After the attacks on him and his family continued, he first camped in Jammu city, more than three hundred kilometers away, and then in Srinagar city and Kulgam town. His win in the DDC elections, Mohiudin said, was the fruit of a “consistent struggle for five decades”. 

“There was a campaign by separatists and other elements who continuously persuaded people that India is to go and we have to boycott elections,” he said. “I convinced people that this is a futile exercise. You will get nothing by this nefarious practice and come to the fold and fight together. It [participating in elections] was a protest against guns on both sides.”

The party’s winning candidate from Qaimoh-B is Tarigami’s nephew Abbas Tarigami, who has also been affiliated with the CPI-M since decades. The constituency also covers Tarigam, their village from which they have fashioned their new surname, and given the party the biggest lead.

The councillor from Pombay, Mohammad Afzal Parray, is also a long-time comrade and is currently presiding as the head of the fourteen-member Kulgam District Development Council. Like Mohiduin, Parray who said that he is “part of the CPIM by birth” has also been under attack several times in the past decades.

Parray said that the party had to initially curtail its activities for a while due to the political situation and then the lockdown owing to COVID-19. But once it resumed, “we camped day and night to address people’s grievances… Our doors were open to the public,” he said. “This is why the people accepted us. We could have won ten seats had we contested… The alliance fielded [proxy candidates] and yet we won.”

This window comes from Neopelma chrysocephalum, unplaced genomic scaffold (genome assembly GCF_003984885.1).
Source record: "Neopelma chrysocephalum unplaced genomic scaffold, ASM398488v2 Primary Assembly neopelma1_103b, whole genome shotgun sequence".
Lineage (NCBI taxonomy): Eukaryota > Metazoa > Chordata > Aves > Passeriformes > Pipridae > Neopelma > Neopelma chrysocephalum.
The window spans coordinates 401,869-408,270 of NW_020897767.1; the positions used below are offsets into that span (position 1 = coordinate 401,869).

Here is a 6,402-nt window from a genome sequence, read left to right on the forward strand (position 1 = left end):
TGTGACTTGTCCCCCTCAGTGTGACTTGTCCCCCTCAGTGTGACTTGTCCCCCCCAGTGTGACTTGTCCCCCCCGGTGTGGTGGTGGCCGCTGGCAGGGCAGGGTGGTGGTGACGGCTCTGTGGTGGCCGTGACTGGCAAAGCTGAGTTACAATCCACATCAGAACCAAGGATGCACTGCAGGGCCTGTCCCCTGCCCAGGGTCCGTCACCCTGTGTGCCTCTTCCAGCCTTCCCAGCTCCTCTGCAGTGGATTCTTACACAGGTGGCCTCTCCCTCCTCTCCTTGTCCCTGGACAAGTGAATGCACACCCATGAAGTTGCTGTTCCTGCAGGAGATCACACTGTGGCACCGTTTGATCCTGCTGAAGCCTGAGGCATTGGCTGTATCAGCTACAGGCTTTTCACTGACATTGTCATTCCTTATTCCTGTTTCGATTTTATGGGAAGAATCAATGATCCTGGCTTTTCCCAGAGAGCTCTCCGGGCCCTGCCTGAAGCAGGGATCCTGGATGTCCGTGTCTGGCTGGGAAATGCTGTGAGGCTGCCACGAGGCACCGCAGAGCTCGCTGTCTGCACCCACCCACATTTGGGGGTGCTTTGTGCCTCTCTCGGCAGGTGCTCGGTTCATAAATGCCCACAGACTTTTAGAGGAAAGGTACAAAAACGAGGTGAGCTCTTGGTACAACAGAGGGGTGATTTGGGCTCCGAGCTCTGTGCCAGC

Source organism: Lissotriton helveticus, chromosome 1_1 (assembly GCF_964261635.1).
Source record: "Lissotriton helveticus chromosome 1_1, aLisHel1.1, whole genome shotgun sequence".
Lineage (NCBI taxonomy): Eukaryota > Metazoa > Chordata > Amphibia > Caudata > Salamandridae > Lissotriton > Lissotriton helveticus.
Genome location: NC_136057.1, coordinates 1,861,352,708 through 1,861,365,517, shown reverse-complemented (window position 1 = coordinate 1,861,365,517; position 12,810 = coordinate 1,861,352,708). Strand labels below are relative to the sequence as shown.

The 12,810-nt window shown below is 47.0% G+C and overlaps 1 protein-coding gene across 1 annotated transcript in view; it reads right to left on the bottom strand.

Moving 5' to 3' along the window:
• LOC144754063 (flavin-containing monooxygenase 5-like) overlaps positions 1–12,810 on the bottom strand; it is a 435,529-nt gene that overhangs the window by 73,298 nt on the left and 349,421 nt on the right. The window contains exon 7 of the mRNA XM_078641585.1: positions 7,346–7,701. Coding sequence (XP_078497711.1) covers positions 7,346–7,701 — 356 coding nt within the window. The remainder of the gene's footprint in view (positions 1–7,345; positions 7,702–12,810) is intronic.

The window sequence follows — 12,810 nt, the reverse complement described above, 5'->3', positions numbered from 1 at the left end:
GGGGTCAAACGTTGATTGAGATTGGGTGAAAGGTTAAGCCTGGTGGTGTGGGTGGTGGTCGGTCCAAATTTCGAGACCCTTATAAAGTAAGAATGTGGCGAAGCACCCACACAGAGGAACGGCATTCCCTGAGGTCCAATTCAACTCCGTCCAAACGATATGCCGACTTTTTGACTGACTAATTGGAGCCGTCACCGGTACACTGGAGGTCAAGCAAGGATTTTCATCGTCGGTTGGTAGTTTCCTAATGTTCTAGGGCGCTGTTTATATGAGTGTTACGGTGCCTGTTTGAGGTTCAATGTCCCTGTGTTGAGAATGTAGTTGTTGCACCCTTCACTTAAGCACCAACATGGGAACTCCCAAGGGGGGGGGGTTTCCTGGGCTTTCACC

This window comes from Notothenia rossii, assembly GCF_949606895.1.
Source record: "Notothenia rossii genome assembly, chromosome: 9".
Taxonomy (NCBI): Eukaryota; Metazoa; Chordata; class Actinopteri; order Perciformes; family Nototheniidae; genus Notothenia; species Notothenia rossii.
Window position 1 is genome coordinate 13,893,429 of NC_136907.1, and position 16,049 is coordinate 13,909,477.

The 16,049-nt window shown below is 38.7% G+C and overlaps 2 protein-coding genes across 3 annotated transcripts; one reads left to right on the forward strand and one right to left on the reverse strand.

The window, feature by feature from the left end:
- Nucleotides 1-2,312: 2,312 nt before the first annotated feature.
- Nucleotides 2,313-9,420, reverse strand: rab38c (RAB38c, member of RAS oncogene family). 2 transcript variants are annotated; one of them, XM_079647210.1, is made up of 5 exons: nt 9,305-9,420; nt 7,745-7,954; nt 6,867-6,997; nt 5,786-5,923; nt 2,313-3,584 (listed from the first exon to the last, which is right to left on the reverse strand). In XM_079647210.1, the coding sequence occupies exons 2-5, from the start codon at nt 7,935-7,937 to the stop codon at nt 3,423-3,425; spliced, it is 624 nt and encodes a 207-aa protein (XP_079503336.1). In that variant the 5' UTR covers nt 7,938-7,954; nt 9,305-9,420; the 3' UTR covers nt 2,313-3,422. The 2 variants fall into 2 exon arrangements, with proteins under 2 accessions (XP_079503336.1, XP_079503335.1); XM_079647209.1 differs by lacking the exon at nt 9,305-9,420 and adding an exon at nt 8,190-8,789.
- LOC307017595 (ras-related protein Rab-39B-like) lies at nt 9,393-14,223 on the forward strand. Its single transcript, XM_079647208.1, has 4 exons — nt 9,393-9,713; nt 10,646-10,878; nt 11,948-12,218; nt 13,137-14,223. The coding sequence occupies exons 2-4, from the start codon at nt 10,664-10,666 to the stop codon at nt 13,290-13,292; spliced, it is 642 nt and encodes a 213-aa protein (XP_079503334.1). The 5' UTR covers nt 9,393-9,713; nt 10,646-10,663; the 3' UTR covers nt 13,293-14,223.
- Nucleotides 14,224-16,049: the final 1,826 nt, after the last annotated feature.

The CPI-M agenda, said Parray, is to “address people’s issues”.

Kulgam as base

Even as the CPI-M is a national party with its headquarters in New Delhi, in J-K it hasn’t been able to spread outside of the Kulgam district. “Many of our comrades have given sacrifices here, many were martyred, there is a collective passion and base here,” he said. “About 23 comrades have been killed since the 1990s and many tortured [by militants].”

For the CPI-M, it wasn’t just the baggage of espousing pro-India politics but also the baggage of the communist ideology, often seen as apostasy in Muslim societies. “There were insinuations that we don’t believe in God, then there was the narrative that we are Indians,” he said. “We are a small party [compared to the National Conference, the erstwhile state’s oldest and largest cadre based party] and so a lot of damage was inflicted upon us.”

Parray said that he was once attacked in Qazigund in south Kashmir, kidnapped another time, his brother was also kidnapped while another brother was beaten up at gunpoint by the militants. “But we still didn’t bow before them,” he said.

But when the CPI-M again came to power – in the 1996 state assembly elections, the first after the eruption of the insurgency – Parray said the party didn’t differentiate between families of militants and the general public. “We even helped their families,” he said. “A militant is a militant and his widow is a widow, his children are orphans.”

Since 1996, Yusuf Tarigami has contested all assembly elections from the Kulgam constituency — and won them despite the opposition by local religious and political groups. “Under his leadership, what has been done no one has been able to replicate so far,” said Parray. “We proved through our actions that if there is a party that respects women, it is us. We respect all faiths as well. There is no masjid, shrine, or temple where we didn’t build a washroom.”